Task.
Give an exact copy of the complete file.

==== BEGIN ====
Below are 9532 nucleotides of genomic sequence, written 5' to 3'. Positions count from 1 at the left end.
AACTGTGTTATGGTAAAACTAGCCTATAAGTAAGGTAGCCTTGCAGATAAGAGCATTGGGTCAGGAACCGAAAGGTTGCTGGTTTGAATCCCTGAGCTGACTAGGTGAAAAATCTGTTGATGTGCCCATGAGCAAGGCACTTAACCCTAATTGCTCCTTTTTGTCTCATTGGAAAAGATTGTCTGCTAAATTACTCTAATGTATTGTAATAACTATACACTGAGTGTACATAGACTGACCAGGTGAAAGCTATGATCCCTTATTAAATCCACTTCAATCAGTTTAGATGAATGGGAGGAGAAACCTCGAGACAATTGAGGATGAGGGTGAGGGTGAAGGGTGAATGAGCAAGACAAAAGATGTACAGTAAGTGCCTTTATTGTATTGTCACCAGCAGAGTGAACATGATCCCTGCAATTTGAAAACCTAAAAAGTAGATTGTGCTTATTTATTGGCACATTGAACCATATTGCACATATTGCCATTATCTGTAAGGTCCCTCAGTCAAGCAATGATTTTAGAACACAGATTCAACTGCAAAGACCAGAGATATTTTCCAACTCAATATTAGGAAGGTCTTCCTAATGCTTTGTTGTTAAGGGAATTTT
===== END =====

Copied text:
Below are 9532 nucleotides of genomic sequence, written 5' to 3'. Positions count from 1 at the left end.
AACTGTGTTATGGTAAAACTAGCCTATAAGTAAGGTAGCCTTGCAGATAAGAGCATTGGGTCAGGAACCGAAAGGTTGCTGGTTTGAATCCCTGAGCTGACTAGGTGAAAAATCTGTTGATGTGCCCATGAGCAAGGCACTTAACCCTAATTGCTCCTTTTTGTCTCATTGGAAAAGATTGTCTGCTAAATTACTCTAATGTATTGTAATAACTATACACTGAGTGTACATAGACTGACCAGGTGAAAGCTATGATCCCTTATTAAATCCACTTCAATCAGTTTAGATGAATGGGAGGAGAAACCTCGAGACAATTGAGGATGAGGGTGAGGGTGAAGGGTGAATGAGCAAGACAAAAGATGTACAGTAAGTGCCTTTATTGTATTGTCACCAGCAGAGTGAACATGATCCCTGCAATTTGAAAACCTAAAAAGTAGATTGTGCTTATTTATTGGCACATTGAACCATATTGCACATATTGCCATTATCTGTAAGGTCCCTCAGTCAAGCAATGATTTTAGAACACAGATTCAACTGCAAAGACCAGAGATATTTTCCAACTCAATATTAGGAAGGTCTTCCTAATGCTTTGTTGTTAAGGGAATTTT